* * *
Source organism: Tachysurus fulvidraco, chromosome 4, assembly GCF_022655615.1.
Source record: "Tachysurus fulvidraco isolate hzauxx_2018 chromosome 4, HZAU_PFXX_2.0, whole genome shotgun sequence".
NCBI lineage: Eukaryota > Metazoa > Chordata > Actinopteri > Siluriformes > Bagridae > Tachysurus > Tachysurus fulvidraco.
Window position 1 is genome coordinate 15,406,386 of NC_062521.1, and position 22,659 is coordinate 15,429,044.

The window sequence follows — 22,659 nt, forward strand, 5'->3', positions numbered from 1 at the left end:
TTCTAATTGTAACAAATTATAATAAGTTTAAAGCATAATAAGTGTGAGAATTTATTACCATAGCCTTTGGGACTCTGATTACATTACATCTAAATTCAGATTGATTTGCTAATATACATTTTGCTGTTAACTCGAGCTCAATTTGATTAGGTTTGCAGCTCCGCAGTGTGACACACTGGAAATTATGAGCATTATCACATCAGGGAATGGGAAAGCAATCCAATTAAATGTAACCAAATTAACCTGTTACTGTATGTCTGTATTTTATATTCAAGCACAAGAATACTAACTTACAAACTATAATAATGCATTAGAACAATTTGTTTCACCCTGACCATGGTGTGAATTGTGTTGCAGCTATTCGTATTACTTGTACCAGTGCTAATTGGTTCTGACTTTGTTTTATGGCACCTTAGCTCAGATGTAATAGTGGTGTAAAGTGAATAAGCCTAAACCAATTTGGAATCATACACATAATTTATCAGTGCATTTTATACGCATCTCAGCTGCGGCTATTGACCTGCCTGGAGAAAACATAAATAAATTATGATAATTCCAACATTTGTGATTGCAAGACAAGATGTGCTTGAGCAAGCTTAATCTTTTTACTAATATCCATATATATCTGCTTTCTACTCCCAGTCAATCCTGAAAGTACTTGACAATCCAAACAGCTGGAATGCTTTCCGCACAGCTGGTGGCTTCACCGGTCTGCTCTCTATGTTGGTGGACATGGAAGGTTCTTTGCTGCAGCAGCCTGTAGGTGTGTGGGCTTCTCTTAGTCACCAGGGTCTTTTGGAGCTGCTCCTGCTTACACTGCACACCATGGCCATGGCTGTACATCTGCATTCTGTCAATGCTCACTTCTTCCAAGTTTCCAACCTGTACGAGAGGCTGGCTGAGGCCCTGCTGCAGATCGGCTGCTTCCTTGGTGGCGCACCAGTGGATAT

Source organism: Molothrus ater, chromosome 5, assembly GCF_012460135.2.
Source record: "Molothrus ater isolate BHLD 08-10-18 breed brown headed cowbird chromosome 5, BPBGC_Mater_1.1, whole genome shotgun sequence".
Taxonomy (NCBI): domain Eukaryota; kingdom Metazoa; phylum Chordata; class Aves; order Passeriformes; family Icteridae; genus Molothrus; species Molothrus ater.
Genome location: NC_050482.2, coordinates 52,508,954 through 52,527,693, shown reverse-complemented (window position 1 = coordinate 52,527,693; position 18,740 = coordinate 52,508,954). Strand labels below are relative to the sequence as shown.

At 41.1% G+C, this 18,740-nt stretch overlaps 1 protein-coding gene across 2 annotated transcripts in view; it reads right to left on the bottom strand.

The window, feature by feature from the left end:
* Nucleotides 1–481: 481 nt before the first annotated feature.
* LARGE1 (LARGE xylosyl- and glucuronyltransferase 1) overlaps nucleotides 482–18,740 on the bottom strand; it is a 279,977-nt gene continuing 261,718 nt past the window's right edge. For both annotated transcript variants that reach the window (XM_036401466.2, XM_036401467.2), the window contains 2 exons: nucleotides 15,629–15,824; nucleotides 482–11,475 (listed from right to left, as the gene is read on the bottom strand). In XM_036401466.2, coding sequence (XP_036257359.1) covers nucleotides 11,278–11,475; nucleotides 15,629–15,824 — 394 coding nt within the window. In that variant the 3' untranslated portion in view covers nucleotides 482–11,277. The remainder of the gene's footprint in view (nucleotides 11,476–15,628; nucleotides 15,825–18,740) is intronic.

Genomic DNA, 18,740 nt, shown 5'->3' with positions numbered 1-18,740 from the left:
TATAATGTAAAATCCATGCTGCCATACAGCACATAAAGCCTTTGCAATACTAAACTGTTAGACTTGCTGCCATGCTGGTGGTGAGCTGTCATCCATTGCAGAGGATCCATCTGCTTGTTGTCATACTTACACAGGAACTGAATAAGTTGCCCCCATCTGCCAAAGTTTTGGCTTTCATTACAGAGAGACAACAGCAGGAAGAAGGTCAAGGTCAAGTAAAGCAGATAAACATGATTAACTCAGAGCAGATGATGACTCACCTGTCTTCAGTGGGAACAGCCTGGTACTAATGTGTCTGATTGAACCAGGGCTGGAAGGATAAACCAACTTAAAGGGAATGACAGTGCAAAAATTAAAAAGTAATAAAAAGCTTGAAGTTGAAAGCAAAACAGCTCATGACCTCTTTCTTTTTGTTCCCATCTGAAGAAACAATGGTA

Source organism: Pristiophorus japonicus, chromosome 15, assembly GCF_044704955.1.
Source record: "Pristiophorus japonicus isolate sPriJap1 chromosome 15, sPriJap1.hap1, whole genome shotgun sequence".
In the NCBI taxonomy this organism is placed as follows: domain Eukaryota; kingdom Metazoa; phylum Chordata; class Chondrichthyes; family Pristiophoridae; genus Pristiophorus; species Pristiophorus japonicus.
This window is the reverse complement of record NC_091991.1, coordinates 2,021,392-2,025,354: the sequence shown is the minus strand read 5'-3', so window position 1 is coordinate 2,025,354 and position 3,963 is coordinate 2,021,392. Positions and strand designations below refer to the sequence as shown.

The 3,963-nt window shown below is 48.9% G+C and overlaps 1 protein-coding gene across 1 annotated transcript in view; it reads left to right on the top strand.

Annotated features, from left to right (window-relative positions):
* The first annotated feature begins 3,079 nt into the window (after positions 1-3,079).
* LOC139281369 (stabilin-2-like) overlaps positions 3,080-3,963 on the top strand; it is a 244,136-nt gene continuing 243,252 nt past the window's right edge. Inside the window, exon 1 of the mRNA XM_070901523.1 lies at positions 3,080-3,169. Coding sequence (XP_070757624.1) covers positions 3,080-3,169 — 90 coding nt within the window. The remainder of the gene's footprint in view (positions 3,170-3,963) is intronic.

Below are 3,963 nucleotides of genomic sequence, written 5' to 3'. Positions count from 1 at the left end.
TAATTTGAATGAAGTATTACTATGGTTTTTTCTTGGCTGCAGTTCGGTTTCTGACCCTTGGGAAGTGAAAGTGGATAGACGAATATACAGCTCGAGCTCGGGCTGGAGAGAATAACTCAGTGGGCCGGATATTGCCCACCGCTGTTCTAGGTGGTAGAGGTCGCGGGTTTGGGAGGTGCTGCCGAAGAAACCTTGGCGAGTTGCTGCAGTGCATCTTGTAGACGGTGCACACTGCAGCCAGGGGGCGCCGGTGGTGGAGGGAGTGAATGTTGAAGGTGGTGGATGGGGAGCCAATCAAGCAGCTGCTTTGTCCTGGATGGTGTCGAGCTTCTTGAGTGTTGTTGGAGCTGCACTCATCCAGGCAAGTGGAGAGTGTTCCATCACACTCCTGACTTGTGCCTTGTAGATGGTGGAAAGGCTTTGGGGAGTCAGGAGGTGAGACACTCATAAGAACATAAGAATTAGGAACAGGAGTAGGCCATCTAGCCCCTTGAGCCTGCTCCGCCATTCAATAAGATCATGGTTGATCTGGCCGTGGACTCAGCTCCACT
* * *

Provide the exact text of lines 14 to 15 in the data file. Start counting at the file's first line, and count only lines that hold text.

* LARGE1 (LARGE xylosyl- and glucuronyltransferase 1) overlaps nucleotides 482–18,740 on the bottom strand; it is a 279,977-nt gene continuing 261,718 nt past the window's right edge. For both annotated transcript variants that reach the window (XM_036401466.2, XM_036401467.2), the window contains 2 exons: nucleotides 15,629–15,824; nucleotides 482–11,475 (listed from right to left, as the gene is read on the bottom strand). In XM_036401466.2, coding sequence (XP_036257359.1) covers nucleotides 11,278–11,475; nucleotides 15,629–15,824 — 394 coding nt within the window. In that variant the 3' untranslated portion in view covers nucleotides 482–11,277. The remainder of the gene's footprint in view (nucleotides 11,476–15,628; nucleotides 15,825–18,740) is intronic.

Genomic DNA, 18,740 nt, shown 5'->3' with positions numbered 1-18,740 from the left: